Supplier classification can be conducted automatically by SRM systems according to defined criteria. Adjustments of the categorization is also automated, and the suppliers are graded by the system, if they no longer meet the requirements. As an example, in case of an expired certificate, the system will reclassify the supplier until they provide valid documents. If the services comply with the company’s standards again, the system will update the classification accordingly. This allows the buyer to stay up-to-date on suppliers that pose high or low risks and ensures that only qualified suppliers are engaged.
Supplier evaluation and rating
The supplier evaluation process serves to strengthen the relationship with the supplier and to define targeted measures for supplier development. Various evaluation criteria are collected, which provide a basis for optimising the supplier relationship. To determine objective performance metrics, internal questionnaires serve as a source of information. These questionnaires measure hard facts such as delivery punctuality, delivery time, price, and product quality, which can be quantified and objectively evaluated.
In addition, soft facts are collected that characterise subjective and difficult-to-measure criteria which include the supplier’s flexibility, innovative ability, communication with the company and sustainability aspects. In order to obtain a complete picture of the suppliers, company information from third-party systems is also processed and used in the form of sustainability ratings.
The combination of business information and other relevant risk management assessments can strengthen the relationship with suppliers. Supplier development plays a crucial role here by specifically improving the supplier’s capabilities and performance in order to ensure its suitability as a long-term business partner and to optimise cooperation. Supplier assessment and development thus serve not only to optimise the supplier relationship, but also to ensure the quality and efficiency of the supply chain in the long term.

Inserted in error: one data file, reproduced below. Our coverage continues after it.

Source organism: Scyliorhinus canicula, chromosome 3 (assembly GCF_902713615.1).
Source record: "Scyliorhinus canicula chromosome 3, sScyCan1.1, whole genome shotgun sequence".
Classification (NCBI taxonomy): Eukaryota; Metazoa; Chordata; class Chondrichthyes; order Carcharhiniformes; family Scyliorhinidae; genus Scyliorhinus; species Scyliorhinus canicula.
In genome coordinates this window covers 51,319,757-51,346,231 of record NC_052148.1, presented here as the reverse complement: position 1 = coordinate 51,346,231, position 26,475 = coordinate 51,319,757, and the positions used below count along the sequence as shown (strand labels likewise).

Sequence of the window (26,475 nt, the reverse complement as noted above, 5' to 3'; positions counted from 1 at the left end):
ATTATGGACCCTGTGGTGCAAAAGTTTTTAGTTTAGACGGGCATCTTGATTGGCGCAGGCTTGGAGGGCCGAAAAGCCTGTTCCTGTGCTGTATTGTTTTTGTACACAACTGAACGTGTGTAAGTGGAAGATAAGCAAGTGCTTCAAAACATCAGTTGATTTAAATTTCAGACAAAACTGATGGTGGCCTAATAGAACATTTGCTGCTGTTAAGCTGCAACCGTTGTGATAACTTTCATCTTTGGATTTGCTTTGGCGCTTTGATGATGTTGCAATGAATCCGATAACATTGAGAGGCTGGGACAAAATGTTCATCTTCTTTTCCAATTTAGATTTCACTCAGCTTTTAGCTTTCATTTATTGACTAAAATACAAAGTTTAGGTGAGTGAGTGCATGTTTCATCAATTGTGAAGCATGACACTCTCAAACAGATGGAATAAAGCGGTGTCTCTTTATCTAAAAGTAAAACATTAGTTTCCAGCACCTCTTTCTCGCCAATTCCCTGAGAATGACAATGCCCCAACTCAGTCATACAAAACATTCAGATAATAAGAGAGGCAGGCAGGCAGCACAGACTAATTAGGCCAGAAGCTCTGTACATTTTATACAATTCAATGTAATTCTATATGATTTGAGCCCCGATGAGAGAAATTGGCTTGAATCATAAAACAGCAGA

Why modern supplier management is indispensable
Supplier management is not only essential for the procurement process, but also for the stability of the supply chain. In the face of rising geopolitical challenges and volatile markets, transparent collaboration with qualified and sustainable business partners within the supply chain becomes imperative.
In addition, the growing reliance of the value chain on supplier services highlights the increasing importance of supplier management. As more and more important processes are being transferred to suppliers, the share of external services is growing. In order to minimise supply risks, targeted supplier management is essential. By comparing suppliers transparently, buyers can stabilise their supply chain and utilise optimisation potential in a targeted manner.
E-procurement systems play a central role here. They provide an effective exchange platform between buyers and suppliers and enable an easier exchange of information. A solid digital infrastructure is thus an important foundation for successful supplier management. By using digital supplier management systems, buyers can better understand their suppliers and build effective relationships. E-procurement systems represent the central communication tool to promote simple and effective exchanges. Companies can build up a reliable supplier base through substantiated analyses and evaluations of their suppliers, which support in strategic decision making without being exposed to the risks of supplier selection.